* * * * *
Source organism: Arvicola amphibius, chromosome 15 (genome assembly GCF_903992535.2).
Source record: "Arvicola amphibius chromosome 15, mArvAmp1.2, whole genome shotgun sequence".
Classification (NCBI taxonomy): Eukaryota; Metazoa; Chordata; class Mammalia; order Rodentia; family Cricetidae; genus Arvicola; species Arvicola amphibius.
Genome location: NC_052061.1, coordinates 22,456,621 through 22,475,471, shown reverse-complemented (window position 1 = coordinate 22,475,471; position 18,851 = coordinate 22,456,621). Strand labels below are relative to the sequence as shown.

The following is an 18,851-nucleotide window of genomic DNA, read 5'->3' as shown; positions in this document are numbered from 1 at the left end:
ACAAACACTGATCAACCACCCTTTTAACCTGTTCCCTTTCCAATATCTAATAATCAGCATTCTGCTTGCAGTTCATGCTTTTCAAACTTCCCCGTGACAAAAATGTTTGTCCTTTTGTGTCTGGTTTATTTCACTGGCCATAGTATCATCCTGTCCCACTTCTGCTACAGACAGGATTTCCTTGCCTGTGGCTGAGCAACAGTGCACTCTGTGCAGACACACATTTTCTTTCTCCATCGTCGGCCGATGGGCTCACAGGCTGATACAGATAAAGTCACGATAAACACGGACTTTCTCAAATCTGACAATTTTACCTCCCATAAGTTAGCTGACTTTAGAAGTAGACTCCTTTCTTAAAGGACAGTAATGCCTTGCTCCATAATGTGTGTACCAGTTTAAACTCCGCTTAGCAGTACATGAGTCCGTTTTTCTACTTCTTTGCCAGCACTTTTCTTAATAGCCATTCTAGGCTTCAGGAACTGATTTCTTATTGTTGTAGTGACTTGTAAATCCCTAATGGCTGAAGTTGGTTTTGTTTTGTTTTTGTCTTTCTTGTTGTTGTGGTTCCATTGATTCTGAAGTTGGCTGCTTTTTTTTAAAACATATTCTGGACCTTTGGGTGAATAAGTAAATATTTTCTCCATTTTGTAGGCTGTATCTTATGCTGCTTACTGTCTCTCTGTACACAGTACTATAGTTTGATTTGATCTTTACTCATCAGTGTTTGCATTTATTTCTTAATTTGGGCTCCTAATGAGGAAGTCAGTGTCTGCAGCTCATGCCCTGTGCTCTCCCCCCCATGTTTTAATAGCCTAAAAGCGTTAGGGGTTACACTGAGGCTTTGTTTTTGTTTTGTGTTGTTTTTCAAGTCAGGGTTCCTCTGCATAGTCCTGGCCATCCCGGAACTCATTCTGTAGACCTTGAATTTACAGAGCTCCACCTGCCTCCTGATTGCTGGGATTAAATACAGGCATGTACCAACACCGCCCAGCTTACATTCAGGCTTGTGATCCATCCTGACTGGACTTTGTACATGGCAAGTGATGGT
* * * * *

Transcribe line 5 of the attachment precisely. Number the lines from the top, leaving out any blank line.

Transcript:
The following is an 18,851-nucleotide window of genomic DNA, read 5'->3' as shown; positions in this document are numbered from 1 at the left end: